Misconception #4: You’ll lose your ambition/ability to climb the career ladder– Balancing your career with being a mother can be really tough, especially in the early stages. But thankfully there are a lot of companies that support family life. I work at a company that allows me to work from home a couple of days a week, supports breastfeeding mothers, and didn’t treat me any differently when I announced my pregnancy (I still got a raise after my annual review, and the assignments kept coming in). I know that’s not the case for everyone though and if you work at a place that you feel really doesn’t support you as a mother, then it may be best to move on if you can. And yes you can look for a new job while pregnant! I did with my first, and when I got an interview with my current company during my first trimester I was so nervous about when I should tell them and how they would react. It’s pretty sad that pregnant women even have to worry about employers’ reactions. I ended up waiting until I got my offer (and before I accepted) to let them know and when I did everyone was very sweet and supportive about it. The right company will understand that you have a right to start a family if and when you choose.
In the DMV area in particular there are a few large companies that offer benefits like paid maternity leave and backup childcare. And government positions often come with a lot of scheduling flexibility. I also consider myself lucky to work with other women who embraced motherhood and still continued to climb the career ladder. And there are more opportunities than ever to do something entrepreneurial from home. The bottom line is it’s not easy but giving life definitely doesn’t have to stop your career growth if you’re working. There’s also nothing wrong with having children and deciding to stay home with them if you can, you never know how you’ll feel until the option is presented to you, we all have different paths.
Those are my thoughts on some of the top misconceptions about millennial motherhood, If you have questions or comments about anything, including job hunting or work-life balance as a mom I’d love to chat.
As always wishing you lots of self-care,
Hello lovely readers,
I wanted to start off with a little bit about myself before we get to the good stuff. My name is Courtney. I’m a 29 year old woman living in Northern Virginia (The DMV area). I have a 17 month old toddler named Mason, and a 3 week old baby boy named Myles (and before you ask, no we didn’t plan it this way, but I think there are some positives about a close age gap and we can get more into that later). I’ve been married for 2 years, although my husband and I have been together since our senior year of college at UVa back in 2011. I was an English major in college and I’m a writer/editor in government communications by day (but please excuse any grammar mishaps and typos here, I want to write more freely), and sell 90s vintage and vintage-inspired clothes with my hubby by night- check out our etsy page here. I’m starting this blog as a way to address a lot of issues surrounding motherhood that are important to me.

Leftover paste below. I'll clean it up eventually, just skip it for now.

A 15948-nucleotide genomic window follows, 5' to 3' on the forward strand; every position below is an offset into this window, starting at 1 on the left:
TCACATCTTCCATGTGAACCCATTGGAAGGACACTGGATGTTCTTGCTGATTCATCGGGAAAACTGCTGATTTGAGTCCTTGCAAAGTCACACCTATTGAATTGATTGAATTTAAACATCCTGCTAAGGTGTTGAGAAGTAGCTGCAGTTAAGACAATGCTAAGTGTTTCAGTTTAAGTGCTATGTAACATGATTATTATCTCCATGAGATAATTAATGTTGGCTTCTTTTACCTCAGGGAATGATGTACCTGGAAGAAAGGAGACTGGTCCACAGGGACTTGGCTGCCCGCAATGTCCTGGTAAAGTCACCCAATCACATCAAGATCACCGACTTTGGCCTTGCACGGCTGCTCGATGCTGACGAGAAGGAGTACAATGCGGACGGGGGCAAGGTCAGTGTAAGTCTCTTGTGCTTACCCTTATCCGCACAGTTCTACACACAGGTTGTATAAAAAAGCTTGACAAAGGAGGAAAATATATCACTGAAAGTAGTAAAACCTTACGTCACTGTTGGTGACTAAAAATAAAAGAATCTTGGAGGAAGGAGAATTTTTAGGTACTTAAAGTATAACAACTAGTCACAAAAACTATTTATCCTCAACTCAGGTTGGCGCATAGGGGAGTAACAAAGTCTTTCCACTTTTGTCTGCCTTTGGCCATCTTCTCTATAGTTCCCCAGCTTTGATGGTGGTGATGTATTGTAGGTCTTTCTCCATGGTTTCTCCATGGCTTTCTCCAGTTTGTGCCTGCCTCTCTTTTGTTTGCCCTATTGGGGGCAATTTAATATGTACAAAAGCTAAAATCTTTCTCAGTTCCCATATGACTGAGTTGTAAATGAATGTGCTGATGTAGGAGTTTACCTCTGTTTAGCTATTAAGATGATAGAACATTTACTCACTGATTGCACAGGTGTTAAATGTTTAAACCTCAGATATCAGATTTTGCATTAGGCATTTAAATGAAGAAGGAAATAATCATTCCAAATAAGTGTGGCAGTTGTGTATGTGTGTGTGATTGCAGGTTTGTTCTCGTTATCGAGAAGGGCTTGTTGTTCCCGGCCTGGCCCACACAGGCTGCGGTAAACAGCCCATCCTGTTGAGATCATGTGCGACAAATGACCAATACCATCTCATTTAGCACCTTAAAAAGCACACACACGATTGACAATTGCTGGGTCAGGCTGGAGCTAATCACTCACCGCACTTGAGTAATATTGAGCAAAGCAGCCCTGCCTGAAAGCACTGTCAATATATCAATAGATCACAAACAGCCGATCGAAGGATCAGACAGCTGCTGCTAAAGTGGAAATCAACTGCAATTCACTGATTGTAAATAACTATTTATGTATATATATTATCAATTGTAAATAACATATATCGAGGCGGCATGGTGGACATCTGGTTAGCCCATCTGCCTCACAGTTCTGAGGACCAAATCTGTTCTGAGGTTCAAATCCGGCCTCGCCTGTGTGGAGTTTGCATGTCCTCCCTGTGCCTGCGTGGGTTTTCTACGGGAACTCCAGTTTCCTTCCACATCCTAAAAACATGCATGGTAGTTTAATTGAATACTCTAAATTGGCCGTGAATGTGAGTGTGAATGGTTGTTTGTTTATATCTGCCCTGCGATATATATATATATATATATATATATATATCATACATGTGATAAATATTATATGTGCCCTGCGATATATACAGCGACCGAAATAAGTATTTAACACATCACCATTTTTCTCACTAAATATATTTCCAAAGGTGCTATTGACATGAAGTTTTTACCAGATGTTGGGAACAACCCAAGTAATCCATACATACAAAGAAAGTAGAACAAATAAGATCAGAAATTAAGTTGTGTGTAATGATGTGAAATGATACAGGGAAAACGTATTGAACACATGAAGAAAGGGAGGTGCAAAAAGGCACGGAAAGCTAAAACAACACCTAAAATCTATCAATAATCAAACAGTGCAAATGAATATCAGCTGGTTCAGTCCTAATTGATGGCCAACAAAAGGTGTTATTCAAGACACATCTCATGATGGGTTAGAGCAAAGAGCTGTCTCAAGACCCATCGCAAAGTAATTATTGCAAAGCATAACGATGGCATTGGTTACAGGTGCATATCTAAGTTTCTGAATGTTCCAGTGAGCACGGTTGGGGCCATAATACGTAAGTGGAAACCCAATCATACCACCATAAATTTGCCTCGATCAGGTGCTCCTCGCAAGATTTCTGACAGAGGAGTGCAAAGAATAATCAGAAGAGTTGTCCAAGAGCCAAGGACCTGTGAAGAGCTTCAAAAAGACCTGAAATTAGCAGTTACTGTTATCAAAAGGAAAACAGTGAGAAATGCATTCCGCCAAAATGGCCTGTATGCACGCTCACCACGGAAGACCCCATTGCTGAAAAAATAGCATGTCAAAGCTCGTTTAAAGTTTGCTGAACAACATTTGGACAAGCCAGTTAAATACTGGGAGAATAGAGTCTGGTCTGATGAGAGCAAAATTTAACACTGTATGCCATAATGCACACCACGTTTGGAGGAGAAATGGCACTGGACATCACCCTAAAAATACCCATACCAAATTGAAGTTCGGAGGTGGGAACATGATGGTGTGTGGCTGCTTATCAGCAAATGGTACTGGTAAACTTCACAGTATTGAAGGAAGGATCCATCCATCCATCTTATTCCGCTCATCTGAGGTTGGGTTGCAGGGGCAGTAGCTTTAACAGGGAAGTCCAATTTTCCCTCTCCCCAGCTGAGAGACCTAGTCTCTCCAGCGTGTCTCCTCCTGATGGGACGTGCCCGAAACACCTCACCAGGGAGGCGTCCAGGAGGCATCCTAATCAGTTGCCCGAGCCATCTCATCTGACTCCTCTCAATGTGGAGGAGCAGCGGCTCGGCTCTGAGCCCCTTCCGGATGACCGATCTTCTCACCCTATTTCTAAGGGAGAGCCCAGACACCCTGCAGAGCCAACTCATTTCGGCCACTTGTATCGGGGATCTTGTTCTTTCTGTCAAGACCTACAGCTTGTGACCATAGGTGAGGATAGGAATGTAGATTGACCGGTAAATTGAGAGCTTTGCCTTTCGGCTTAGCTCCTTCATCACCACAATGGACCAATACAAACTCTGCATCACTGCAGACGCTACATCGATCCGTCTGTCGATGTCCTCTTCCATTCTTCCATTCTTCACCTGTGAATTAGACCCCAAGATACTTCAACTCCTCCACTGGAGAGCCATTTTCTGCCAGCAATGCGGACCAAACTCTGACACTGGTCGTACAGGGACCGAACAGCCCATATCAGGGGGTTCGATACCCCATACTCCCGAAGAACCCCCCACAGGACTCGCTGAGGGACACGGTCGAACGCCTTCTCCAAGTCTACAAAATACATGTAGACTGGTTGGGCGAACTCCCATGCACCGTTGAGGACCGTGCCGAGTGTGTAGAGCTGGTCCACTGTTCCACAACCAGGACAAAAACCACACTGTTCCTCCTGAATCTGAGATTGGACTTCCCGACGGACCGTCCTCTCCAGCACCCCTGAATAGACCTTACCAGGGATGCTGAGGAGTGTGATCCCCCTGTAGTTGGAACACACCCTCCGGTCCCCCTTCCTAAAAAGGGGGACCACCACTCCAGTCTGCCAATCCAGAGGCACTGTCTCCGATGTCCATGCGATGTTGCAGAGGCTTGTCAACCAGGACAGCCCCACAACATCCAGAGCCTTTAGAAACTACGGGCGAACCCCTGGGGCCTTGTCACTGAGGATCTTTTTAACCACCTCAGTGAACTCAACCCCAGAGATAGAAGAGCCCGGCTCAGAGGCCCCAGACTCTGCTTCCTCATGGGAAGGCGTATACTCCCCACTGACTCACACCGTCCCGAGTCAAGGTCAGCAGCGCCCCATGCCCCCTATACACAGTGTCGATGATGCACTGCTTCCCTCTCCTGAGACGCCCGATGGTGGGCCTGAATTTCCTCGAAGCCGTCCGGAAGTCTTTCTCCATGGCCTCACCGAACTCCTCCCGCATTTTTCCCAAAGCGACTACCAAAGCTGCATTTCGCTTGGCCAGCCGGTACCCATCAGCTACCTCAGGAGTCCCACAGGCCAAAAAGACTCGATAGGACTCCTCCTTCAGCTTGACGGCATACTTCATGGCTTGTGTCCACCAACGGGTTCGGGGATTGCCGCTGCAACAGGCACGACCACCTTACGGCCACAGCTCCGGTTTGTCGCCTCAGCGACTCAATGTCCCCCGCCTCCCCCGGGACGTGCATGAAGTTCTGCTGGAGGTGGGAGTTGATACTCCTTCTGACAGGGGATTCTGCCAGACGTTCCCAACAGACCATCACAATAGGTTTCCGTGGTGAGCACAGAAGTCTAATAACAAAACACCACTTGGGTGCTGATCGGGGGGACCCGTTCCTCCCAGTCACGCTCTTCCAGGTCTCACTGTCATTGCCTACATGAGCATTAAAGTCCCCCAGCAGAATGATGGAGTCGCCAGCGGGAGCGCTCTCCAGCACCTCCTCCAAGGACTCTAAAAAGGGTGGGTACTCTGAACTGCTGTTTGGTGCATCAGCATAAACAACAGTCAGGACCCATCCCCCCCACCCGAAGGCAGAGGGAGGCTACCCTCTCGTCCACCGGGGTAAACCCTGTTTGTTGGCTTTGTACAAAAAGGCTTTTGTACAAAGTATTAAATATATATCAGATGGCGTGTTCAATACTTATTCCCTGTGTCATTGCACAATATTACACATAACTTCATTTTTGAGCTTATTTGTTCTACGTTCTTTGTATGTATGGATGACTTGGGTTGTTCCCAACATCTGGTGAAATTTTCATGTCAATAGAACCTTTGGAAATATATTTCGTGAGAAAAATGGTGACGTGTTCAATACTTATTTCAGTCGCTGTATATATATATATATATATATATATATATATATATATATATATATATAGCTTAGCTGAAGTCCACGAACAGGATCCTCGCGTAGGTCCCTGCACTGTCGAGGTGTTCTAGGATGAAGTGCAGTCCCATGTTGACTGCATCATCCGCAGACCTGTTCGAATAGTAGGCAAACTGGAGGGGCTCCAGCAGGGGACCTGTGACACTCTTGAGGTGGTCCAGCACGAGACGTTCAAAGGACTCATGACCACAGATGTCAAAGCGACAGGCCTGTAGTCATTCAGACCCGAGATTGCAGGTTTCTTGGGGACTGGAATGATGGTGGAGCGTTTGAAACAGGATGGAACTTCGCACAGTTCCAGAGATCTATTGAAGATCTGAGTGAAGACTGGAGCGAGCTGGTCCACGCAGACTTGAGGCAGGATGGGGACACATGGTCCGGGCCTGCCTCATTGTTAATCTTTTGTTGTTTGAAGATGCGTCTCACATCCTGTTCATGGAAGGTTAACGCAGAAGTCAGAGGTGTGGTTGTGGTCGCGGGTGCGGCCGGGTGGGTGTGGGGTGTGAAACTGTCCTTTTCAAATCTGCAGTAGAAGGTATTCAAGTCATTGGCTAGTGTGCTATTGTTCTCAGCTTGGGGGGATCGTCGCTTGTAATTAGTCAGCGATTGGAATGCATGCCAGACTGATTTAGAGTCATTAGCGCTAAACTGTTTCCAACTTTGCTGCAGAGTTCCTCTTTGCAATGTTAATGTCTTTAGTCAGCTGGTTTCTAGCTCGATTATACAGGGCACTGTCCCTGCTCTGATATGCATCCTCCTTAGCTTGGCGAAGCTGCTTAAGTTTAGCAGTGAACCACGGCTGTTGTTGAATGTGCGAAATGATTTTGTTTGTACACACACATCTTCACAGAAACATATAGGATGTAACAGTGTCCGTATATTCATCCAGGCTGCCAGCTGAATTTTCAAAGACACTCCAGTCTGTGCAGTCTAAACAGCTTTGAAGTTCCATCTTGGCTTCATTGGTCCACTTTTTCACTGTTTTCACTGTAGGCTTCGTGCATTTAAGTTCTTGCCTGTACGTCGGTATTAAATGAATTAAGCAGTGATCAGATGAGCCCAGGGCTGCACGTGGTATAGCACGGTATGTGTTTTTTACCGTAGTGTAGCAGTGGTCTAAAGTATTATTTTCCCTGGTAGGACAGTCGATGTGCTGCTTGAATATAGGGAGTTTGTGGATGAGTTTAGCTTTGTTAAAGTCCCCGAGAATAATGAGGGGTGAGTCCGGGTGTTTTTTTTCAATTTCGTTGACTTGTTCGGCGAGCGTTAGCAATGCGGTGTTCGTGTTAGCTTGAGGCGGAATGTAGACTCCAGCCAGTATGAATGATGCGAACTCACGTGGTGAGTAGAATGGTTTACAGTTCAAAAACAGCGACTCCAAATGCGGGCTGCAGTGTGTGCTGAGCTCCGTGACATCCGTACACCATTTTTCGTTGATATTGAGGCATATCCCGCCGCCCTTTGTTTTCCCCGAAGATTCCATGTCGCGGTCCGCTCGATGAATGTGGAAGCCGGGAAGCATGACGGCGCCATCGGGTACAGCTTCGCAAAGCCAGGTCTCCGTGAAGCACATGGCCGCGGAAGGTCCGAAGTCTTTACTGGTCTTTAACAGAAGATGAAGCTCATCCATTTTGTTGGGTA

The first is that millennial motherhood comes with its challenges. We live in an age where women are told to delay motherhood in favor of their careers and instagram worthy vacations (and there is nothing wrong with that) but as someone who’s slowly building a career and still wants the instagram worthy vacations, I’m juggling how to have it all without going off the deep end, and want to share stories, tips, and resources (and get all of those things from you guys as well!). When I announced my first pregnancy shortly after my wedding, a lot of people told me I was joining the motherhood club too early, that my husband and I would be missing out on valuable time as just the two of us. But I think we both can say that our lives have felt fuller since Mason, and I feel like I’ve grown so much as a person as a result of having to care about someone more than myself.
I got similar negative reactions when I announced my second pregnancy. So many people, even strangers, said two under two would drive me and my husband crazy. But we’re all surviving so far. And while the newborn stage (and all of the hormone changes and sleep deprivation that come along with it) made me feel isolated the first time, I actually feel more connected to my husband after having Myles. The point is motherhood doesn’t have to have a bad rep as a millennial. It’s hard work but it’s seriously amazing! The second is that because motherhood in general is such hard work (some days it takes all of you and then some) connecting with and supporting other mothers is key to our survival. So is self-care, so I’ll be talking about that a lot.
I also just want to share some tips and products that I think are helpful as I discover them. There will be a lot of content for moms in general, but some just for moms of boys (because I think we get the short end of the stick when it comes to some of the fun stuff like baby clothes). This isn’t my first attempt at blogging- as some of you may know I had a very brief stint in law school, which led to my earlier blog Law Books and Lipstick (and a lot of student loans). I’ve also been a contributing blogger on The Real Chic Life (run by my Mom, who also has an amazing instagram). I’ll repost this in my about me section. I’d love your comments, questions, and suggestions.
Wishing you lots of coffee and self-care,